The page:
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The hierarchy of happinesses

We all differ in the things that make us happy. While it may seem that happiness is a highly subjective emotion

Professor Martin Seligman identifies three levels of happiness in his 2002 book Authentic Happiness. They are:

  • Pleasure - raw feelings like ecstasy, thrills, orgasm, delight, mirth, exuberance etc. They can include a cool shower when you are too hot, a cup of tea after dealing with a problem, the cuddle of your child, watching a movie or a favourite soap, the taste of a fine wine. 'The pleasures are delights that have clear sensory and strong emotional components' they are evanescent, and they involve little, if any, thinking,' says Seligman.
  • Engagement - these activities absorb us much more fully than simple pleasures but are not necessarily accompanied by raw feelings - enjoying a great conversation, rock climbing, scoring a goal, getting immersed in a great book, playing chess, singing in a choir etc. 'Time stops for us, our skills match the challenge, and we are in touch with our strengths. The gratifications last longer than the pleasures.' This ties in closely with Mihaly Csikszentmihalyi's theory of 'flow', that when we are completely absorbed in something that is challenging, but within our range of ability, times goes past unnoticed and we get a deep sense of accomplishment. 'Perhaps flow is the state that marks psychological growth', says Seligman.
  • The meaningful life - this involves using our signature strengths in the service of a higher cause. 'Signature strengths are the lasting and natural routes to gratification' the gratifications are the route to what I conceive the good life to be. 'Authentic Happiness' includes a questionnaire to check your own signature strengths, or you can do the test on the web.

In Seligman's view, the pursuit of pleasure is the least important when we are searching for happiness. Which rather turns normal thinking on its head, given that we so often try make ourselves happier by opting for the easy hit that comes with transitory pleasure - a bar of chocolate, a pint of beer, having sex, going to the movies. In themselves, there's nothing wrong with any of these, but once they are over the pleasurable feeling diminishes rapidly.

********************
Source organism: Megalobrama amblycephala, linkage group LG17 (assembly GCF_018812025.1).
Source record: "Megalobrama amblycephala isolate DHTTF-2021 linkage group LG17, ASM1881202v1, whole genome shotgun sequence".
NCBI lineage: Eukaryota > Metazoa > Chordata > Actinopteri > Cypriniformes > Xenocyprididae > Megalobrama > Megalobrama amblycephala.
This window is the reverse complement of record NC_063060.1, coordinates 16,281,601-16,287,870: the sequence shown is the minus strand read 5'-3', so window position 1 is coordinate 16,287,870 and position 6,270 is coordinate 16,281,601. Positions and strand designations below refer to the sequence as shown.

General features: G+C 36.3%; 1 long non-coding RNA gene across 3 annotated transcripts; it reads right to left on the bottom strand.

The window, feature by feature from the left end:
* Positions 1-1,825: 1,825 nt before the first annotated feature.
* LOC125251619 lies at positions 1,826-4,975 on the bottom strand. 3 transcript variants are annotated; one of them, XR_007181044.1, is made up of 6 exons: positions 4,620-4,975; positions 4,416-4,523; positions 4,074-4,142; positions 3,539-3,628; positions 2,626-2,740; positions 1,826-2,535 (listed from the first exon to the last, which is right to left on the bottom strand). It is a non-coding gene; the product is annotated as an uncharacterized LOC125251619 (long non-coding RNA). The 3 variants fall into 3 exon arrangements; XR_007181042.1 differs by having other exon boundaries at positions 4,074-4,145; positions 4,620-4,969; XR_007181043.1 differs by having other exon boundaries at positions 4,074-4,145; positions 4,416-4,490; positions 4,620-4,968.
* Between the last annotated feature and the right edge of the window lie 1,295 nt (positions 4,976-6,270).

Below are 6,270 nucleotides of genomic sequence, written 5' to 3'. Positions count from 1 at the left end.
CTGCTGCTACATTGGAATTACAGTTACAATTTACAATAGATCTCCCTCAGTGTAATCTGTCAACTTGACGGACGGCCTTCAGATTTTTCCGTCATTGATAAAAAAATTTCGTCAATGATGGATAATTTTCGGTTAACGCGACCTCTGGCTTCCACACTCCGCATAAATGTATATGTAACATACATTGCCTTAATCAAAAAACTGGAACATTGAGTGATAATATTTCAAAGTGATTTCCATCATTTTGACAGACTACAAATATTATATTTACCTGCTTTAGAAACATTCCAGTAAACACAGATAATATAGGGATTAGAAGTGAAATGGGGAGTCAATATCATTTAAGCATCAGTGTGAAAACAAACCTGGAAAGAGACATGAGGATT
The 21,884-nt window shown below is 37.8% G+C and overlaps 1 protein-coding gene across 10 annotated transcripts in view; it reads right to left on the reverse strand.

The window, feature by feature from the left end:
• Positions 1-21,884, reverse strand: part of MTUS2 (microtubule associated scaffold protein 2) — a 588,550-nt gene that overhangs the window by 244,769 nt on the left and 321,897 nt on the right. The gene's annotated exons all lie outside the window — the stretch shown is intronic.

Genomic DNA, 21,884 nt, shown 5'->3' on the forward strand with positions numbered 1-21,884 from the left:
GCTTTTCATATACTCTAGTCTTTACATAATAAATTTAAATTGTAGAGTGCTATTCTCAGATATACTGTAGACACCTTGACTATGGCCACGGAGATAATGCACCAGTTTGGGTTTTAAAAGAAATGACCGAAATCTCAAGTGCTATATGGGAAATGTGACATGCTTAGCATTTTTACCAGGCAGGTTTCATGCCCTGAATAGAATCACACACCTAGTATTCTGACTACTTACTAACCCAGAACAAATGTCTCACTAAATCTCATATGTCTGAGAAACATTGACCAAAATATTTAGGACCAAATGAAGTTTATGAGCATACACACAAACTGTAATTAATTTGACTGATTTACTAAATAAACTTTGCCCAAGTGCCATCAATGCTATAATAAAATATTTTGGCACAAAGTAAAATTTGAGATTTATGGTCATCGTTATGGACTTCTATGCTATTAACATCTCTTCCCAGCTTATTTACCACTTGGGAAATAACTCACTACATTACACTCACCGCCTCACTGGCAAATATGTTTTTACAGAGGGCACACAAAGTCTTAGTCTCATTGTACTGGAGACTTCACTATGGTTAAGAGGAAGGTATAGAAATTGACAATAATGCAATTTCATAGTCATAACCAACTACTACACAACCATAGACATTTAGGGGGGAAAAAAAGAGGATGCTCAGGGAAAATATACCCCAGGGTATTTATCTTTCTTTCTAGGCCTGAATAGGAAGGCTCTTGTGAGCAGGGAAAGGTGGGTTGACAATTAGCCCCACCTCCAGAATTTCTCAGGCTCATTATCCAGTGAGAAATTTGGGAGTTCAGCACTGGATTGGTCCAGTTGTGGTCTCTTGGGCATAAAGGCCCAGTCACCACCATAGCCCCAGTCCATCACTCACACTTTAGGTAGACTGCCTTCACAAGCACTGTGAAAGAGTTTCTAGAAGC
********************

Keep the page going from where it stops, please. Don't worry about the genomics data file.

More than 200 years ago the Scottish poet Robert Burns was aware that while pleasures are enjoyable, they don't last:

But pleasures are like poppies spread
You seize the flow'r, its bloom is shed
Or like the snow falls in the river
A moment white - then melts forever 
Tam O'Shanter

It is in the pursuit of the gratifications and 'the good life' that we find contentment, long term satisfaction and happiness. Speaking at the Centre for Confidence and Well-being's Vanguard Programme in Glasgow (September 2005) Seligman summed up the results of his latest research on how to live the happy life:

What should we pursue if we want the most life satisfaction? The results are quite surprising. Basically, you can ask people the extent to which they pursue positive emotion in life, the extent to which they pursue engagement in life and the extent to which they pursue meaning in life. And we found that pleasure doesn't matter very much. If you'd asked me in advance, I would have said that pleasure was the big one - but it is the small one. So it's the pursuit of engagement and the pursuit of meaning that have the substantial effects on life satisfaction. It turns out pleasure matters but it seems to matter only if you have the other two. So if you have engagement and meaning in your life then pleasure adds significantly. The whole is greater than the sum of the parts if you have all three.

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